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For more than 15 years, John “the Penguin” <br>Bingham has been a popular writer and speaker on the subject of running. His column, “The Penguin Chronicles,” has been published in Runner’s World and Competitor magazines. A 1970 Millikin graduate, he returns to his alma mater each spring for the Penguin in the Park 5K.

We are conditioned early on to believe that life is linear. We go through the elementary grades in numerical order and even if we really like a particular grade – I would have stayed in third grade for several years if I could have – we have to move up to the next grade.

High school is the same sort of progression; so is  college. At Millikin, we moved steadily forward from freshman to senior year. Each year brought new courses, permissions and possibilities. It’s no wonder that we graduate thinking our life will continue to be linear.

Many of us take this same belief into our fitness programs. If you start as I did – a middle-aged, overweight, over-eating smoker – progress is steady and predictable. If it takes you more than 30 minutes to walk a mile the first time you try, you can expect to get better.

At some point, though, that progress begins to slow down. We plateau. We stop losing weight. We don’t get any faster. We can’t go any farther. And when that happens, too many of us think we’ve reached our potential and quit.

It doesn’t have to be that way. It turns out that lifelong fitness isn’t a straight line that goes on forever. It’s cyclical. It’s what I call the Circle of Success. It’s the constant revolution of inspiration, perspiration, dedication and celebration.

Inspiration: Inspiration is that match-strike of enthusiasm we’ve all experienced hundreds of times. We see something or someone do something, and we think, “I can do that!” We are fired up. We are motivated.

My moment of inspiration usually lasted about three weeks. My garage and basement were filled with the remnants of my 21 days of inspiration: old tennis rackets, bicycles, an array of late-night television fitness gadgets and even a complete fishing set.

The problem with inspiration is that it doesn’t last. Sooner or later, you have to figure out how to get to where you want to be.

Perspiration: Perspiration is getting to the truth about what it’s going to take to change your life. Perspiration is about being completely honest with yourself. If, as I was, you’re a middle-aged man who is 100 pounds overweight and smoking a pack-and-a-half a day, there’s no sense kidding yourself that you’re going to get in shape quickly.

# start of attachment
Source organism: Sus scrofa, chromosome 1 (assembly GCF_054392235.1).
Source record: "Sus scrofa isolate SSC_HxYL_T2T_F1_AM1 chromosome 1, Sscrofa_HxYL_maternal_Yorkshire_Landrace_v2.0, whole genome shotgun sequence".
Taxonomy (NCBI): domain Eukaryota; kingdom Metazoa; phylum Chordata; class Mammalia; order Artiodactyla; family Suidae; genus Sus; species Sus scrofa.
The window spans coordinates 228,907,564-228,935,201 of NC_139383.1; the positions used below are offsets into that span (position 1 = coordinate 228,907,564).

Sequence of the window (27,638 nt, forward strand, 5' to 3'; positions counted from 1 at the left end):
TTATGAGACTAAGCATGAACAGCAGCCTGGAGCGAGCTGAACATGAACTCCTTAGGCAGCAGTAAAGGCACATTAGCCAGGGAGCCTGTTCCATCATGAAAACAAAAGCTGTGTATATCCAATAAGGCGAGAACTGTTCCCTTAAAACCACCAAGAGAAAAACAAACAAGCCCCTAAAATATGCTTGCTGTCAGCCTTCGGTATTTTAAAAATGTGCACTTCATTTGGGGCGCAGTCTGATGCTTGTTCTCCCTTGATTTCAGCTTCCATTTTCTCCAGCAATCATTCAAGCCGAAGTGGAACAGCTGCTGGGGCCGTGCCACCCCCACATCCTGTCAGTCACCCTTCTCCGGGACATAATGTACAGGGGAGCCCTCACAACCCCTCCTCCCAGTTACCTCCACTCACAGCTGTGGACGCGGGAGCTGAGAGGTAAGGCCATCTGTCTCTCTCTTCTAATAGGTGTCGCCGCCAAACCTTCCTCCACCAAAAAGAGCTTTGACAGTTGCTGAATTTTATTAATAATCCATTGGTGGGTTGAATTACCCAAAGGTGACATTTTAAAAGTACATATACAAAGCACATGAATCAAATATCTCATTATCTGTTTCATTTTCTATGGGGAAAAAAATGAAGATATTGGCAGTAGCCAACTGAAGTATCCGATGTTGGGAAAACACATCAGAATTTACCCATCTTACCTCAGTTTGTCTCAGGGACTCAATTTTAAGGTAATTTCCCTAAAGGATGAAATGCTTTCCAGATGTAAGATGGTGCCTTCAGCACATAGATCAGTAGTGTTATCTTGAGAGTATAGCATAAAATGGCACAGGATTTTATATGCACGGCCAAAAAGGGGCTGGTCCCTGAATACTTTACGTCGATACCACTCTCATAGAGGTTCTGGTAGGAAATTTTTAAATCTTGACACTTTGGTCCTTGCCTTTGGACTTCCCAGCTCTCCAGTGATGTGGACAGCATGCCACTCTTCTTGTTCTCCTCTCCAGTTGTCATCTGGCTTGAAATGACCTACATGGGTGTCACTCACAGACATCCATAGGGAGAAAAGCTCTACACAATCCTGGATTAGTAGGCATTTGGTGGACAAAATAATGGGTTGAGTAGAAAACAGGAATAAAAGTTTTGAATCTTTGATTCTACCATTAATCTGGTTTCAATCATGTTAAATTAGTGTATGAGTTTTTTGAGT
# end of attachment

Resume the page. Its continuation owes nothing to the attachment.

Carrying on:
There’s no single way to get fit. Anyone who prescribes a program based on what specifically worked for them is not going to be very helpful. We all have different abilities, interests, metabolisms, emotional limits and goals. Perspiration is about getting real and making a plan.

Dedication: Dedication is about sticking with it. It’s about realizing that what you want to do is going to be more difficult than you thought and take longer than you imagined. Dedication is about understanding that some days, easy will be hard, and on other days, hard will be easy. Dedication is about knowing that today’s investment in fitness will pay off eventually.

Dedication also means setting goals that are reasonable, achievable and repeatable. If this is your first foray into living a healthy, active lifestyle, it won’t help to set winning an Olympic gold medal as your goal.

Celebration: This is one of the most misunderstood and ignored elements of lifelong fitness. You’ve got to find a way to celebrate your successes, large and small. Too often, we believe that we can’t enjoy a sport or activity until we get good at it. We postpone the celebration until we reach some imaginary level of skill or performance.

To be truly successful, you can’t wait. You must learn to celebrate from the very beginning. It’s celebration that brings back the inspiration driving you to the perspiration and dedication, leading to the next celebration and inspiring you all over again.

The Circle of Success is a way to keep you motivated to find the best in yourself. It’s a way to continue to challenge yourself to keep reaching for something that’s just beyond your grasp. It’s a way to spend your life achieving new goals.

And it starts with that first small step toward fitness.

by John Bingham


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Millikin University - Decatur, IL
Millikin University - Decatur, IL
Millikin University - Decatur, IL
Millikin University - Decatur, IL
Millikin University - Decatur, IL
Millikin University - Decatur, IL